I encourage you to read Left to Tell. Giving hope in the midst of life’s difficulties, is a major benefit to reading this memoir. It will strengthen your faith. I pray that God’s purpose in your life will be revealed to you and that your faith in him will increase. Let’s remember to be fishers of men.

For personal growth and development, read: John 15; Colossians 1.

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Faith in Action

What is Faith in Jesus Christ?

What is Faith in Jesus Christ?

Often many of us confess that we believe in Jesus Christ. We even may share our faith with others. But how do we truly know whether we have faith? How do we get faith? Is it something that we have because we believe in Christ? What is faith? According to the Bible, faith is the substance of things hoped for, the evidence of things unseen. The Bible also says that without faith it’s impossible to please God and that we must believe that he exists and is a rewarder of those who diligently seek him. Faith also come by hearing the word of God.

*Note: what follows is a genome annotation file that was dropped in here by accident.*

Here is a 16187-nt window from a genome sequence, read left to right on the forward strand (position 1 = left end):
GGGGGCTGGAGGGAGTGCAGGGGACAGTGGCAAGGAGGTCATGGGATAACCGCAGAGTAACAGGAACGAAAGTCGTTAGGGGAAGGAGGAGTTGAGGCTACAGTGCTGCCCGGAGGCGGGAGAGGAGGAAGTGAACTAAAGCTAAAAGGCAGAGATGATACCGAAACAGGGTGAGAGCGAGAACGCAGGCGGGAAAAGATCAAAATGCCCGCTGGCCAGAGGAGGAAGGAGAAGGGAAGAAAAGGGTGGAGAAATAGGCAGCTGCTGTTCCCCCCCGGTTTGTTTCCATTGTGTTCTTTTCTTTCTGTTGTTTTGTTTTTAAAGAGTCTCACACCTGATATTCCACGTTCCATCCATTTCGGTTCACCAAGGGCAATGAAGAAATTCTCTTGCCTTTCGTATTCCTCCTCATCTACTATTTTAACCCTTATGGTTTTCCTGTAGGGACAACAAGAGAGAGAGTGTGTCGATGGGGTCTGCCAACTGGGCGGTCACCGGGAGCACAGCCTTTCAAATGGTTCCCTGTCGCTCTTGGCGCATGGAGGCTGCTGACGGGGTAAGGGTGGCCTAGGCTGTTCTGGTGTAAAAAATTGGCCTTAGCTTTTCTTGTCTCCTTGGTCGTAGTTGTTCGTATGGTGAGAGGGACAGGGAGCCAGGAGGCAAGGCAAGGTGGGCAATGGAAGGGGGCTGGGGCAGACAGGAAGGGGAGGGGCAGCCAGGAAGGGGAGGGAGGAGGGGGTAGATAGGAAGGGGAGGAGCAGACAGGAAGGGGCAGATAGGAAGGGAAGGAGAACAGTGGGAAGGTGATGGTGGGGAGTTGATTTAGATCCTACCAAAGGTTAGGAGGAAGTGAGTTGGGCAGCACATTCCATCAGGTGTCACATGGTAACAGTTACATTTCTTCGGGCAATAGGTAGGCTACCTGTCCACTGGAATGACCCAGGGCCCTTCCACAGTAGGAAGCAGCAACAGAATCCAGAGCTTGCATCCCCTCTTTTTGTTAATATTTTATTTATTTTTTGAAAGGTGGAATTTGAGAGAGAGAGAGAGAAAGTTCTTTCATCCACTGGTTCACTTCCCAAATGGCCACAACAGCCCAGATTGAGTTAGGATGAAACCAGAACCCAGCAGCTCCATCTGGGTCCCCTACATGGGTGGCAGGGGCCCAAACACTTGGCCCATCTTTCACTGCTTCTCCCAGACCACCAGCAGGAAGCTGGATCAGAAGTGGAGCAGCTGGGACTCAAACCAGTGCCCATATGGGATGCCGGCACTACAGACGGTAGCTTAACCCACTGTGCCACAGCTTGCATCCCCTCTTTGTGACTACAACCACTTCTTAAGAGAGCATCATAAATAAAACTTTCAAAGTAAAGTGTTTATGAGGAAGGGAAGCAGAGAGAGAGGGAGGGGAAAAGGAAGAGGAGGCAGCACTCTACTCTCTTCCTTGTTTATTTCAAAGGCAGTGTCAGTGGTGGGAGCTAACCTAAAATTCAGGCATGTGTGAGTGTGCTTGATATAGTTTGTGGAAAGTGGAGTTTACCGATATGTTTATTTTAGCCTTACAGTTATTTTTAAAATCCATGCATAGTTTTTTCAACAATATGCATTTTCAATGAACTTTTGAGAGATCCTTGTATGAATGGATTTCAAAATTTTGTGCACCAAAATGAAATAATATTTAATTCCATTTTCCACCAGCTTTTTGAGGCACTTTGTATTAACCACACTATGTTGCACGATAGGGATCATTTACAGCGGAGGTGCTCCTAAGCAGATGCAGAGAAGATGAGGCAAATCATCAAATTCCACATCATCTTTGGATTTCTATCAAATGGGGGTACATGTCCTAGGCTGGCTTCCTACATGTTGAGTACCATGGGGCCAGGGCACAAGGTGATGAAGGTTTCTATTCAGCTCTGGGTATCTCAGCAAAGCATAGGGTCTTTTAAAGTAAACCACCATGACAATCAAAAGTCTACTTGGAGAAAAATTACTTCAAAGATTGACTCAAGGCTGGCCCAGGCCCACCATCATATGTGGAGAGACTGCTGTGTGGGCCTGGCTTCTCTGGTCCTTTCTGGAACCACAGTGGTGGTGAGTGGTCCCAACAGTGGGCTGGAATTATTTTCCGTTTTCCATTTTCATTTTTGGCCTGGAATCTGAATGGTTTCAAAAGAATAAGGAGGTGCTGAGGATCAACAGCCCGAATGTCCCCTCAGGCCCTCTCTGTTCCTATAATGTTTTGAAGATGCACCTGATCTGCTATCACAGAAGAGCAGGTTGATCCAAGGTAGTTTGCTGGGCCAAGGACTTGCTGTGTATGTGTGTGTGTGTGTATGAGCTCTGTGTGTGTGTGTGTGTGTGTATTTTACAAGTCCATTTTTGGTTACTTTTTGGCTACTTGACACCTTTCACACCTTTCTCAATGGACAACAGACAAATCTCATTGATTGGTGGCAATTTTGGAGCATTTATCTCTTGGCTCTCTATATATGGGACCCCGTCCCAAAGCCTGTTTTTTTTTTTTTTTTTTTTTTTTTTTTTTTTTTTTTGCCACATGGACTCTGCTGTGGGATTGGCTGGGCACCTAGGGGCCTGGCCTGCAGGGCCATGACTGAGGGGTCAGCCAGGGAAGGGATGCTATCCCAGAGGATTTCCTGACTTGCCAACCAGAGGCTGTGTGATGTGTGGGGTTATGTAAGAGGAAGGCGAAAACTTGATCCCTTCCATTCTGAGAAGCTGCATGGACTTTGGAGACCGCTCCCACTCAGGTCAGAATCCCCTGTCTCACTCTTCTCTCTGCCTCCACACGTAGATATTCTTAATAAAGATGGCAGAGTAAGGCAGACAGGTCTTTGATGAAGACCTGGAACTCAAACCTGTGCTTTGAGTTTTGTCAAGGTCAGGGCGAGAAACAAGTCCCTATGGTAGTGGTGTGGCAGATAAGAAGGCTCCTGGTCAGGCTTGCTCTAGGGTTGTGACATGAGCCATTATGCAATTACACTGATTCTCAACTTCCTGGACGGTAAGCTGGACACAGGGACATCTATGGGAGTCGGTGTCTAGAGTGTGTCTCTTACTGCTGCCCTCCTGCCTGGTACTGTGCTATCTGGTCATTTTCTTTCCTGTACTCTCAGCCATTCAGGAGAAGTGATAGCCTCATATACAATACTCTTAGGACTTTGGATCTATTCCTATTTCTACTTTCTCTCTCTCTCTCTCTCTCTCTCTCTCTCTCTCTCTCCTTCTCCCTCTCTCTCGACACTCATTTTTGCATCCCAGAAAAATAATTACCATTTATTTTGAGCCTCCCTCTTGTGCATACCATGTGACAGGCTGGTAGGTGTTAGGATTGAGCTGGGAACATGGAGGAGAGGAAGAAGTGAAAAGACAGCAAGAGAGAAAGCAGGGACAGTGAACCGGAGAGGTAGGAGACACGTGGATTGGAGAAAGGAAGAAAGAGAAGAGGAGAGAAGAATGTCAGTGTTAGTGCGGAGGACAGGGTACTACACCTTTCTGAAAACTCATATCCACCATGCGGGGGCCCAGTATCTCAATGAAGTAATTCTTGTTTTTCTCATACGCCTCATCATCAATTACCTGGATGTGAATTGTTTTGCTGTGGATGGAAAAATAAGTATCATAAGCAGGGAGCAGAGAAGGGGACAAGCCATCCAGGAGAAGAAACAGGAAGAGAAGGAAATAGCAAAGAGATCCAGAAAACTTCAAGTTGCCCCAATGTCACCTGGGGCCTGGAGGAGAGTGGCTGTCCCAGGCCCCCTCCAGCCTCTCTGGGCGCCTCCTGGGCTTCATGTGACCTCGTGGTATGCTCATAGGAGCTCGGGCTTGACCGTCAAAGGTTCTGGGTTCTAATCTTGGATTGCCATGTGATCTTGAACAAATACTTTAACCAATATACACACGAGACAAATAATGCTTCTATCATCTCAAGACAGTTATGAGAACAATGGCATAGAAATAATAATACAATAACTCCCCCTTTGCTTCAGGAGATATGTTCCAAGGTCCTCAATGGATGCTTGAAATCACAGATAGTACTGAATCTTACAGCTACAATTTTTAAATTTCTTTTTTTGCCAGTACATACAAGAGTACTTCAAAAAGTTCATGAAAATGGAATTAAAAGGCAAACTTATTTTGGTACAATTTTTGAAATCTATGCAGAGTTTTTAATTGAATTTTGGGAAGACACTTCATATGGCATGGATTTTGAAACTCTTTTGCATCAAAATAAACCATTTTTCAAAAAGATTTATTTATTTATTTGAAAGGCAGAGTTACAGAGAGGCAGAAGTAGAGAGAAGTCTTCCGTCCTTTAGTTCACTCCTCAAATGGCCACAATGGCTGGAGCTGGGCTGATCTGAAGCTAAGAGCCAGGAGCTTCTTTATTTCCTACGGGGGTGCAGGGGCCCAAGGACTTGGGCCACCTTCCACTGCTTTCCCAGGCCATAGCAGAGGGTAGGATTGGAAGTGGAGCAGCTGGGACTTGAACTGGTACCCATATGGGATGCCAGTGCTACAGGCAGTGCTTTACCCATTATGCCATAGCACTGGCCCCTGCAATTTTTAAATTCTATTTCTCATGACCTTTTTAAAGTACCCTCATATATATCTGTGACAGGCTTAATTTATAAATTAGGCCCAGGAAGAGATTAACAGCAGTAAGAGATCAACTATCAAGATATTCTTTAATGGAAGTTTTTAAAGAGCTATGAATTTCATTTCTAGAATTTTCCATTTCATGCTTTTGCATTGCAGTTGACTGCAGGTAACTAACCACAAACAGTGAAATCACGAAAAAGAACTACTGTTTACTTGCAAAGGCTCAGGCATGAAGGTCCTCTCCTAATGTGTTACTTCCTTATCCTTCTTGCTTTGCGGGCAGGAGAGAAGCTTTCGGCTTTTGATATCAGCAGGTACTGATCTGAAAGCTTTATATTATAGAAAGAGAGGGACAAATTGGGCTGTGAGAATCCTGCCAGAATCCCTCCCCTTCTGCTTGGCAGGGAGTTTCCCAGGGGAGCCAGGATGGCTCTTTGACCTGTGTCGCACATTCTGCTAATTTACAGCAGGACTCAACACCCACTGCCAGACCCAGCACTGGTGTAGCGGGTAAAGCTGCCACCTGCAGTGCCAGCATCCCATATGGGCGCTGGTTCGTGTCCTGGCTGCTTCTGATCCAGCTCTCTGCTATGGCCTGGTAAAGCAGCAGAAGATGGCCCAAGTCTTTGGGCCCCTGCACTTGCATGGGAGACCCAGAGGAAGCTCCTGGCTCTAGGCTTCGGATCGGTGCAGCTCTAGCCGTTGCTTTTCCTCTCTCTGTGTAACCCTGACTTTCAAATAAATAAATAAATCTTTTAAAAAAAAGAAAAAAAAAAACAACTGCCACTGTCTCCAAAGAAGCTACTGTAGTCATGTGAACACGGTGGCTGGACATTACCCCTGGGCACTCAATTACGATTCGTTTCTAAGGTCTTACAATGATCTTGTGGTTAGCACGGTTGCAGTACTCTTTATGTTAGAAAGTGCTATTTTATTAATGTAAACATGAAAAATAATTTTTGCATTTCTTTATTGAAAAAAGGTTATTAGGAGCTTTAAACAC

In my early days of being a Christian, I desperately wanted to believe God for some great things, but I did not know how to have faith. I nonetheless knew that I needed to pray to ask the Lord to have a closer walk with Him. I began spending more time in His word. He reminded me often in his word that He is the vine and that we are the branches. He said that if we abide in Him and His word abides in us, anything we shall ask for, we shall receive. Thus, I knew that if I asked God for faith that would move mountains, he would give it to me as long as I was abiding in Him.

Over the years, Jesus has proven himself faithful. Twenty years ago, I started my law practice. I previously had jobs in which I received a steady paycheck for a set amount. Suddenly, I had to totally rely on Jesus Christ daily. For four consecutive years, I learned to trust in Him. During that time period, I seldom had more than I needed, but I had sufficient money to take care of my bills and the basic necessities. Whenever my supply was almost gone, miraculously a paying client would come through the door with just enough money to supply what I was lacking.image